Unfortunately, after all that effort, in 1877, back in the Dominican Republic, nearly a century late, a construction worker working on the Cathedral renovation uncovered a lead box inscribed with the words "The illustrious and excellent man, Don Colon, Admiral of the Ocean Sea.”

At first pass, it seemed obvious that the Spanish must have, in their haste, taken the wrong box. But there's a catch - both father, Christopher, and son, Diego, were known as "Don Colon" in their lifetimes, and both held the same title "Admiral of the Ocean Sea".

By 1898, when the Spanish were pushed out of Cuba by the Americans, both the Spaniards and Dominicans had decided firmly that the remains in their own possession were the authentic item, and that the other must be holding onto the son. Therefore, in Seville an elaborate cathedral tomb was prepared for the explorer's return to his homeland, while in his adopted home another "official" tomb was planned.



It took the Dominicans somewhat longer to get their design act together. It was not until 1931 that a design competition was held, won by a Scottish architect who proposed the 688-foot long cruciform memorial complex that stands today and is known as the “Faro a Colon” – “Lighthouse for Columbus”. The building was barely ready by the 1992 500th anniversary of Columbus' arrival, when the remains were finally interred, taking the whole “mañana” concept to a new level!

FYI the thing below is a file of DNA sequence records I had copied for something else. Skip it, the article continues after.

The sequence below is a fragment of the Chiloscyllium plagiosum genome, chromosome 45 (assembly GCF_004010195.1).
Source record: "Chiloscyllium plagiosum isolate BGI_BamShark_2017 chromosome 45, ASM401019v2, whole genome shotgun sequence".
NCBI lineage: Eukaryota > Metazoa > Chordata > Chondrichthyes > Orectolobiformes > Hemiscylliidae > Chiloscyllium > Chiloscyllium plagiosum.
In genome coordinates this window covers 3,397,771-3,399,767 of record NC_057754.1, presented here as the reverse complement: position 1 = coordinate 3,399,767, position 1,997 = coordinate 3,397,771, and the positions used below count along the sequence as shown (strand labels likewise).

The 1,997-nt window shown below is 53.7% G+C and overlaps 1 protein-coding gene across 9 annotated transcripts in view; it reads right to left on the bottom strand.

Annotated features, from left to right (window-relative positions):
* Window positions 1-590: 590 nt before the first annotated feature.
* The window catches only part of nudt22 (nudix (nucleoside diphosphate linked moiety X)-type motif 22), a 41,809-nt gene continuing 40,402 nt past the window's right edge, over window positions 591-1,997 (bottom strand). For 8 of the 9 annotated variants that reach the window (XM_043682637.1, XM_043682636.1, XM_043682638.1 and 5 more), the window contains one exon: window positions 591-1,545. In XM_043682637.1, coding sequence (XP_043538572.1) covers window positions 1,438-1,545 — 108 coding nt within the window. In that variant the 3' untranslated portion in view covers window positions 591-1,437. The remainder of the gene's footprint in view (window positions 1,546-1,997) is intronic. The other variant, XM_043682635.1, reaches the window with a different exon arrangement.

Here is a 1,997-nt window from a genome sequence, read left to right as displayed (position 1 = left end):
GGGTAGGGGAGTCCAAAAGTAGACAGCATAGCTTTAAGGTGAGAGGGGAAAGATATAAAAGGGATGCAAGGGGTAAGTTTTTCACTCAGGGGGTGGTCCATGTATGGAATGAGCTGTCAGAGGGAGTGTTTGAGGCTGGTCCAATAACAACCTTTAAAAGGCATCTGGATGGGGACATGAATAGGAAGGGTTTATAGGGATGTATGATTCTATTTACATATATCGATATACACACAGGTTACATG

In 2003, the controversy was tackled by DNA science, and the remains in Seville tested against known remains of Columbus' brother Diego and son Fernando. Although promising, the results are not conclusive, and thus far, the remains interred at the lighthouse in Santo Domingo Este have not been tested, so for now, the mystery endures.

Like 0        Published at 10:07   Comments (0)

It's Cider Time!
20 January 2015